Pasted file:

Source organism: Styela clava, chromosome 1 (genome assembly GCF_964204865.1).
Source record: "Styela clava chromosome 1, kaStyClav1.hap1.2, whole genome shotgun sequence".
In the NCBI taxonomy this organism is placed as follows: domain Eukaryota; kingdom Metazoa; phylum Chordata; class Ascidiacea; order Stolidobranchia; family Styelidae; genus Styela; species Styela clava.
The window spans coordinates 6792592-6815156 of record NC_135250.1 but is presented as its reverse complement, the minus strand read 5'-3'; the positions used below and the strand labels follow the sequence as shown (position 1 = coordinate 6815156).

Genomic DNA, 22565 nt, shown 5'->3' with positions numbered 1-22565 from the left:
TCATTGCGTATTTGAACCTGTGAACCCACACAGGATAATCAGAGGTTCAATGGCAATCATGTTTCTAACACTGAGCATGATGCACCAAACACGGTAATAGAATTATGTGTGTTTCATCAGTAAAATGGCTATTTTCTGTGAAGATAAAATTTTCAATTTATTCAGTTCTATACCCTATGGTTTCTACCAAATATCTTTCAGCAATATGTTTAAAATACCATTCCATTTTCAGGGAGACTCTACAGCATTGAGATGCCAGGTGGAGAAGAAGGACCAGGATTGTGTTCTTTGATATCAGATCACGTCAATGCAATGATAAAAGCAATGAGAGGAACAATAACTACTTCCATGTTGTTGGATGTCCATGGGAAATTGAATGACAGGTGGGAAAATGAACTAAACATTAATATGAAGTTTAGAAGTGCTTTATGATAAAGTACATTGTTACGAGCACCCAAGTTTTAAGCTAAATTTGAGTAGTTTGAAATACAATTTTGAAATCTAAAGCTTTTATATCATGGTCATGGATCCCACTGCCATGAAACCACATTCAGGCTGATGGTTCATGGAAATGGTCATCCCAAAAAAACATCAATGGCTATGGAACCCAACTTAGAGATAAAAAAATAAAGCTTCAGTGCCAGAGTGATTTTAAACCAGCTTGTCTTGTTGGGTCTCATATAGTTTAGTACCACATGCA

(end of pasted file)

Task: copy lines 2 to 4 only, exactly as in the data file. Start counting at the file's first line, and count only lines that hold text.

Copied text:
Source record: "Styela clava chromosome 1, kaStyClav1.hap1.2, whole genome shotgun sequence".
In the NCBI taxonomy this organism is placed as follows: domain Eukaryota; kingdom Metazoa; phylum Chordata; class Ascidiacea; order Stolidobranchia; family Styelidae; genus Styela; species Styela clava.
The window spans coordinates 6792592-6815156 of record NC_135250.1 but is presented as its reverse complement, the minus strand read 5'-3'; the positions used below and the strand labels follow the sequence as shown (position 1 = coordinate 6815156).